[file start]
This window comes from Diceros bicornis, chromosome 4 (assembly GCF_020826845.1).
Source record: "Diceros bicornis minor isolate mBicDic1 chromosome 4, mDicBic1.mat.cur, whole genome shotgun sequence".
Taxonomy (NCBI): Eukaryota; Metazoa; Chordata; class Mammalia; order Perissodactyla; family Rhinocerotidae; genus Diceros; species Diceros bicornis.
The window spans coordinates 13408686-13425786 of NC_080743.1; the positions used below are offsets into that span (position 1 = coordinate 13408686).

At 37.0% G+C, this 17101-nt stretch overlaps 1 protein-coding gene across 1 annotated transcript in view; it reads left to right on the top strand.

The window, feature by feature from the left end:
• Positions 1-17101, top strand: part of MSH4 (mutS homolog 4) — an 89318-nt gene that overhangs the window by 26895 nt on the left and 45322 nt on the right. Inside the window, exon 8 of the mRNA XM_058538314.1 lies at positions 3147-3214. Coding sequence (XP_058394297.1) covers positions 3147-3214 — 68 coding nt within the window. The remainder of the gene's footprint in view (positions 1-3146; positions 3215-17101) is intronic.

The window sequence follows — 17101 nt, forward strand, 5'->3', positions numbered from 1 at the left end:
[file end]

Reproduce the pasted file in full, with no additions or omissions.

This window comes from Diceros bicornis, chromosome 4 (assembly GCF_020826845.1).
Source record: "Diceros bicornis minor isolate mBicDic1 chromosome 4, mDicBic1.mat.cur, whole genome shotgun sequence".
Taxonomy (NCBI): Eukaryota; Metazoa; Chordata; class Mammalia; order Perissodactyla; family Rhinocerotidae; genus Diceros; species Diceros bicornis.
The window spans coordinates 13408686-13425786 of NC_080743.1; the positions used below are offsets into that span (position 1 = coordinate 13408686).

At 37.0% G+C, this 17101-nt stretch overlaps 1 protein-coding gene across 1 annotated transcript in view; it reads left to right on the top strand.

The window, feature by feature from the left end:
• Positions 1-17101, top strand: part of MSH4 (mutS homolog 4) — an 89318-nt gene that overhangs the window by 26895 nt on the left and 45322 nt on the right. Inside the window, exon 8 of the mRNA XM_058538314.1 lies at positions 3147-3214. Coding sequence (XP_058394297.1) covers positions 3147-3214 — 68 coding nt within the window. The remainder of the gene's footprint in view (positions 1-3146; positions 3215-17101) is intronic.

The window sequence follows — 17101 nt, forward strand, 5'->3', positions numbered from 1 at the left end: